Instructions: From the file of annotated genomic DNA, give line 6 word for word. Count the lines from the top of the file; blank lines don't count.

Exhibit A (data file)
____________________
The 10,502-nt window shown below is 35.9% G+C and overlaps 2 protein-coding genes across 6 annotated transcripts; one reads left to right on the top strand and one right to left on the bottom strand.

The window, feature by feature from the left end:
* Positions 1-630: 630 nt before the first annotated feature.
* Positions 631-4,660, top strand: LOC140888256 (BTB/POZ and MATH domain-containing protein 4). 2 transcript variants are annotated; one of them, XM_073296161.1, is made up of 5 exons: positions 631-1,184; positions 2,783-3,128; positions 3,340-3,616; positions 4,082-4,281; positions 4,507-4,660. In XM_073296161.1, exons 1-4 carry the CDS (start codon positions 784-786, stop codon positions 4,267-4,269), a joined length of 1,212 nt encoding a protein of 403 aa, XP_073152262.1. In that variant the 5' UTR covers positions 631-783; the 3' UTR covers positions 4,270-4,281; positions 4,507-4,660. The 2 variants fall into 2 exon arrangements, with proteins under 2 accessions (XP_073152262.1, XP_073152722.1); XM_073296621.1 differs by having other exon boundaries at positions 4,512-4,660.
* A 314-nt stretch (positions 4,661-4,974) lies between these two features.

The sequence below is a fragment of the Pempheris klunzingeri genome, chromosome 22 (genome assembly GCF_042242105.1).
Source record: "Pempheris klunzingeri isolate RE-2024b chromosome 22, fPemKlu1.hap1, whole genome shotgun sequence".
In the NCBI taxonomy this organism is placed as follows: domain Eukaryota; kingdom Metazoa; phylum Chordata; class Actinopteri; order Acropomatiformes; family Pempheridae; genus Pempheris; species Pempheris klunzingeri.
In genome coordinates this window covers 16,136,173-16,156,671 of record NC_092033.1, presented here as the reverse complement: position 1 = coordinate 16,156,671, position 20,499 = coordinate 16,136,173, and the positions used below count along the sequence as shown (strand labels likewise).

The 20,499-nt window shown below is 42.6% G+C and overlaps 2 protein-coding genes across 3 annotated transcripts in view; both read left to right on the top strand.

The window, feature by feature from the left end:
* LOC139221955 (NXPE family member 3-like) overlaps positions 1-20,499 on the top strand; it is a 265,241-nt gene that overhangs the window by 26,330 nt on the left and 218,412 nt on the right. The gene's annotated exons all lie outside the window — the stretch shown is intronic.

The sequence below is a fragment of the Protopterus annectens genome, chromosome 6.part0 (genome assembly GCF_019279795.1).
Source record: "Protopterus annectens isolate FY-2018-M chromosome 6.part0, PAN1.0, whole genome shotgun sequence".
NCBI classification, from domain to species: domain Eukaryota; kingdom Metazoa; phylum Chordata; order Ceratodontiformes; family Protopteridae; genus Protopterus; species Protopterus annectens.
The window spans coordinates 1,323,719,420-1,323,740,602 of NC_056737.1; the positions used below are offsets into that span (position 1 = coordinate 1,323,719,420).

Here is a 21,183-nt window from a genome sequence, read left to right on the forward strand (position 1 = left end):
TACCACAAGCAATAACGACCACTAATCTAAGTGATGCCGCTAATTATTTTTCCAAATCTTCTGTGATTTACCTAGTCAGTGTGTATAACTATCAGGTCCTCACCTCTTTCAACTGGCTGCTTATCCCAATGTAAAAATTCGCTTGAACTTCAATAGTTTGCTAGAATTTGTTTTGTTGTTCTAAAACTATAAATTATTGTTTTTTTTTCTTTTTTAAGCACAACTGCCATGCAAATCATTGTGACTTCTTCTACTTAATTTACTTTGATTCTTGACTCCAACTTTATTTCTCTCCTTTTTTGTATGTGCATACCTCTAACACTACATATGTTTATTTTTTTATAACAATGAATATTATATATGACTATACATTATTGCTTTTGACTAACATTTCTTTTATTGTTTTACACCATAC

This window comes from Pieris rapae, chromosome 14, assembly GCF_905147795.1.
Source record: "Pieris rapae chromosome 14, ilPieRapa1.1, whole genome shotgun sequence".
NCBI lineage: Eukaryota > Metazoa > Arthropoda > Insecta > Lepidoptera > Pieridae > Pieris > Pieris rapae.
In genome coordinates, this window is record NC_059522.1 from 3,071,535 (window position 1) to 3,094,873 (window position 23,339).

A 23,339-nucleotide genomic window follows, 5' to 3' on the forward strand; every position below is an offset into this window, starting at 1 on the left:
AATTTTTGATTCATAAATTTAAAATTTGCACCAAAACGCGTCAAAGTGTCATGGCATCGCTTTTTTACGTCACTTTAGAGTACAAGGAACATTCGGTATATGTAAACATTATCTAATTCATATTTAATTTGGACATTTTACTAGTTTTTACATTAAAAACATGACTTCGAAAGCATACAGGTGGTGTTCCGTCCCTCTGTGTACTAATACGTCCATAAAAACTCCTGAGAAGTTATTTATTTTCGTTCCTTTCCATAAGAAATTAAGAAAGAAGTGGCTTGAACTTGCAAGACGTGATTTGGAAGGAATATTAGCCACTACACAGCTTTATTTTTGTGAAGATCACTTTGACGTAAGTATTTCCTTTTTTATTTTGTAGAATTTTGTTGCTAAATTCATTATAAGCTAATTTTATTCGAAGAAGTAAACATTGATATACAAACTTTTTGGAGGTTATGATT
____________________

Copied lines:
The sequence below is a fragment of the Pempheris klunzingeri genome, chromosome 22 (genome assembly GCF_042242105.1).